SCOTTSDALE, Ariz. -- It's not a stretch to suggest that Juan Uribe could prove to be the most valuable free agent the Giants signed last offseason -- or, at the very least, among the most essential.

Uribe signed a Minor League contract on Jan. 29, but the type of deal was a mere formality, since the Giants had no 40-man roster spots left. They know that he's a legitimate Major Leaguer who's capable of filling in at second base, shortstop and third base. Moreover, he can provide offense, having hit 20 or more home runs three times in his seven full big league seasons.

Uribe punctuated his Cactus League performance with an exclamation point Monday by homering twice, including an impressive opposite-field shot to right field, in the Giants' 7-5, 10-inning loss to the Texas Rangers. Uribe and Jesus Guzman, whose two-out homer tied the score, 5-5, in the ninth, share the team lead in RBIs with 15.

"I knew we were getting a good player, but he's played great this spring," manager Bruce Bochy said of Uribe, who's batting .400 (8-for-20) with runners in scoring position.

At 30, Uribe has reached a juncture in his career where he knows that his best chance to stay in the Majors is as a utility man. Any former regular who becomes a reserve won't be proficient at the role unless he embraces it. Uribe sounded as if he has adopted this attitude.

"I can't say, 'I want to play every day,'" said Uribe, a nephew of former Giants infielder Jose Uribe. "Where the team needs me, where the manager wants me to play, I'll do it."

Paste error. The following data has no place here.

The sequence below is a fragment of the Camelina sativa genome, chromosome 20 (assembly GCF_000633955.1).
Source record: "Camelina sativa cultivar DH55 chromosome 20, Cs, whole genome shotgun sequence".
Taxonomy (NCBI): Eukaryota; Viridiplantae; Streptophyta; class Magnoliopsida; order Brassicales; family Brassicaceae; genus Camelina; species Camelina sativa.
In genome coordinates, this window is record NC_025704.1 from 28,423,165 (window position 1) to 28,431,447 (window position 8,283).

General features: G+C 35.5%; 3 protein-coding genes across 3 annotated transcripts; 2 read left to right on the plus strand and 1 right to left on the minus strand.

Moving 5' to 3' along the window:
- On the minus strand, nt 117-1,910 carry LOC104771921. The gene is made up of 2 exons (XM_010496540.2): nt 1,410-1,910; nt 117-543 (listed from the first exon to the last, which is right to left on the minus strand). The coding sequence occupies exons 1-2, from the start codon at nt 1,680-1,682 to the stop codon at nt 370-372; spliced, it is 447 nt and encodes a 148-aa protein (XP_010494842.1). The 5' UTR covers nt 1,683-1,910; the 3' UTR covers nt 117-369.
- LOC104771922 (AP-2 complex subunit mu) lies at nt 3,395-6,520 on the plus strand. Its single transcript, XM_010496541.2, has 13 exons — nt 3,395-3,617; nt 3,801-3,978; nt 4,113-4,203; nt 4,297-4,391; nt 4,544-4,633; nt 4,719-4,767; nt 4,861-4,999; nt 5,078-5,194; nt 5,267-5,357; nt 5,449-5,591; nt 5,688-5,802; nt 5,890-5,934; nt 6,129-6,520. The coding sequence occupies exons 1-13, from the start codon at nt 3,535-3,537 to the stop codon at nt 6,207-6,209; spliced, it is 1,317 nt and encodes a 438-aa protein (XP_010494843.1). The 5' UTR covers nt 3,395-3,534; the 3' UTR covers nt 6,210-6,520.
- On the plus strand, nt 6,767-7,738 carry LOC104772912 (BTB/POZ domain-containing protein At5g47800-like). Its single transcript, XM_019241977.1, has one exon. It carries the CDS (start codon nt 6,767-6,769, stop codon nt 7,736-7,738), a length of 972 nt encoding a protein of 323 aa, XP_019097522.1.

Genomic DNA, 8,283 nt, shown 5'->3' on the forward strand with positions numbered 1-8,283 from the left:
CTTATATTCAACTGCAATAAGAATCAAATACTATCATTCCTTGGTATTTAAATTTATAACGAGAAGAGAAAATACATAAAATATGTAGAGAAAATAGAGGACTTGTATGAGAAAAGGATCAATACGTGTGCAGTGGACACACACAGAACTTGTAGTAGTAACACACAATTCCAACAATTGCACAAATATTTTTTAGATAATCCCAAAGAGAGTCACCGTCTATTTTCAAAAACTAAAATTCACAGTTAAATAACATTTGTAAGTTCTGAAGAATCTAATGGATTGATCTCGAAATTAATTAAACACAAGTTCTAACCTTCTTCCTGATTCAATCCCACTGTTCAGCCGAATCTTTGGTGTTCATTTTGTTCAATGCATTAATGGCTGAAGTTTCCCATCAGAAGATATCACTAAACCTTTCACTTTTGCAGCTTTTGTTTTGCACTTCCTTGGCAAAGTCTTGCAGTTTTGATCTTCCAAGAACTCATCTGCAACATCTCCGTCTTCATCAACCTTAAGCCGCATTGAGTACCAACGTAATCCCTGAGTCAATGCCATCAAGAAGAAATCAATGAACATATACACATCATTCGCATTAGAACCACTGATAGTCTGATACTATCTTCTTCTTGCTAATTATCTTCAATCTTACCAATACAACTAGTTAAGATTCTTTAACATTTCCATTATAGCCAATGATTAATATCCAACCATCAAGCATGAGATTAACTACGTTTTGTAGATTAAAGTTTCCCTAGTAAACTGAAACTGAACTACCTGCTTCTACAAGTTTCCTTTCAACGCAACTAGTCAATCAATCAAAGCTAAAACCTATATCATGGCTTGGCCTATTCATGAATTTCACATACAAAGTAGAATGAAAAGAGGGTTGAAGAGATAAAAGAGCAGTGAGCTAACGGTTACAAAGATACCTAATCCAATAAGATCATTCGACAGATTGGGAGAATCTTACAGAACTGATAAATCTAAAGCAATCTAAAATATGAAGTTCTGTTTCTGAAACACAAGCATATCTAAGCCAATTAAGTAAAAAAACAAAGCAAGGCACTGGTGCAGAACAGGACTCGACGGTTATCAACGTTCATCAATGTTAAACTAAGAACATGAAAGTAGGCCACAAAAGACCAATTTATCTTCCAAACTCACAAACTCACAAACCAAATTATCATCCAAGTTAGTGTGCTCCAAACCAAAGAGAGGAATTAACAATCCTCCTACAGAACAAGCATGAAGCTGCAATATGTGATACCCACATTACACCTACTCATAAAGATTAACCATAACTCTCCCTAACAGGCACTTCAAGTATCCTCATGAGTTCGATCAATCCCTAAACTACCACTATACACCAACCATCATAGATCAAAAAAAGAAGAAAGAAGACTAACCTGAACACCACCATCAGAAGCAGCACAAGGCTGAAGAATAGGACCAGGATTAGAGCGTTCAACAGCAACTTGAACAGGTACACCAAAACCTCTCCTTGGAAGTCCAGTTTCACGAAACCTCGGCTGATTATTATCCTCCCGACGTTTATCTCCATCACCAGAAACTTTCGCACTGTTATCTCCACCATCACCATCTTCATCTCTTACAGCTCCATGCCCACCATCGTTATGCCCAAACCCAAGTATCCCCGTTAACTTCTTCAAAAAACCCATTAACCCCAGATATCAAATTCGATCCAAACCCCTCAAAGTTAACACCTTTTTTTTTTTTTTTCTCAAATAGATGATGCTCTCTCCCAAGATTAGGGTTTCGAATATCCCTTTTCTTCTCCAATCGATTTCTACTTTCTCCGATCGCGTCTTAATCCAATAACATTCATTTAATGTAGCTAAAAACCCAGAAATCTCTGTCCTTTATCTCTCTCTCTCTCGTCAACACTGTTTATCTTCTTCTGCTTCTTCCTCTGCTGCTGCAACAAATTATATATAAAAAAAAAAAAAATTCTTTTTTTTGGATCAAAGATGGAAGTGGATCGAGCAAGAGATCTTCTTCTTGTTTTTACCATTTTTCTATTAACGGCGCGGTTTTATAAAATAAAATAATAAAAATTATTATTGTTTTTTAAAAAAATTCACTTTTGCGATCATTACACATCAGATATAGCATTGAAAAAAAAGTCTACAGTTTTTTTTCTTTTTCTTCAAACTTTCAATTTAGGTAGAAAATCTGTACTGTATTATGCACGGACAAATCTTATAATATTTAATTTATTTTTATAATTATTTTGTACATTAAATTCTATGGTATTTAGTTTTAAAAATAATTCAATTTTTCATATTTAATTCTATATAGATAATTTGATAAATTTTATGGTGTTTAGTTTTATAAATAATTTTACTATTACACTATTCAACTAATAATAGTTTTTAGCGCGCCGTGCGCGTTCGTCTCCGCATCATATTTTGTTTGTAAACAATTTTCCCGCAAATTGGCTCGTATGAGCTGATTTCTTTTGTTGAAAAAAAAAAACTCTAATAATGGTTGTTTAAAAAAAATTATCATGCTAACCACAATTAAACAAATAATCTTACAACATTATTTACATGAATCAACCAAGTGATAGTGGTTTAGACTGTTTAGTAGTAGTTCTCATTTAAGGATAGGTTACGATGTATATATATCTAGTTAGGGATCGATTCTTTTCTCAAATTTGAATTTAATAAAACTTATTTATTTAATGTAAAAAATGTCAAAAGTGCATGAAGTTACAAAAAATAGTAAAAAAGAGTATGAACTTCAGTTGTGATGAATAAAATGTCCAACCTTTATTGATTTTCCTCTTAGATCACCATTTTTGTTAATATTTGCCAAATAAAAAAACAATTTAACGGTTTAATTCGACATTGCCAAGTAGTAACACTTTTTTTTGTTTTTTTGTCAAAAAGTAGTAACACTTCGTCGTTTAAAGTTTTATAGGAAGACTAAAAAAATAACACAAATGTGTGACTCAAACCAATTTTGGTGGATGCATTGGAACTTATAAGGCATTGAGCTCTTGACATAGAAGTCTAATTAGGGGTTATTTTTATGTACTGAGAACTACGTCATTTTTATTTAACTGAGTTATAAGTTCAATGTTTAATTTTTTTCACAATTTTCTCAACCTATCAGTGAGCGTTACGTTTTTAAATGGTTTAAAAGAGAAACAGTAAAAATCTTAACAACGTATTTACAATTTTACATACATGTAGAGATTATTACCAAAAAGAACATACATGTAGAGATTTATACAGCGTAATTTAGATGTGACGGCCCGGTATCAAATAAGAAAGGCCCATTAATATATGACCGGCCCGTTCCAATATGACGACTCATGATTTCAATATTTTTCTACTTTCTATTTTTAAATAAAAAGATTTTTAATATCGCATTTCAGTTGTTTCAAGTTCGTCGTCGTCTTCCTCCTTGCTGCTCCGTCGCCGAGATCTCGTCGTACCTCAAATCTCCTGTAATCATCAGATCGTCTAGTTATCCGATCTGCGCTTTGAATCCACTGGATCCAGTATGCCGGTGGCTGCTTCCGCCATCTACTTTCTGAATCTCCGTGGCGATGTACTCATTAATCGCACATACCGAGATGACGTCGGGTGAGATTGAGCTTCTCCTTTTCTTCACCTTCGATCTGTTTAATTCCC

Briefly this spring, Uribe's status appeared to be in doubt. Since he signed that Minor League deal, the Giants were under no obligation to keep him on the Opening Day roster. But he improved his conditioning -- "He's gotten himself in great shape since he's been here," Bochy said -- and has virtually assured himself of a job.

Asked if Uribe was part of the team in every roster scenario, Bochy said, "Right now, that's the way it's shaping up."

Bochy added that Uribe's versatility makes him ideal to use in double-switches, while his offensive potential would enable him to thrive as a pinch-hitter.

Cast aside by the Chicago White Sox, for whom Uribe played from 2004-08, he's grateful just to be considered.

"I'm happy that the team has given me a chance to play," he said.

But Uribe also knows that though his prospects look good, he shouldn't peruse apartment listings in San Francisco until the roster is finalized.

"I don't have control," Uribe said.

Exactly how the Giants will set their roster remains mysterious. They appear to have an excess of qualified infielders, yet Bochy reiterated that Uribe, Rich Aurilia and the loser of the Emmanuel Burriss-Kevin Frandsen tug-of-war at second base all could make the Opening Day squad -- which might force the Giants into stocking the pitching staff or outfield with one fewer player than usual, or gambling by assigning third baseman Pablo Sandoval the duty of backup catcher.

"We're discussing this club on a daily basis," Bochy said. "We've got some difficult decisions coming up."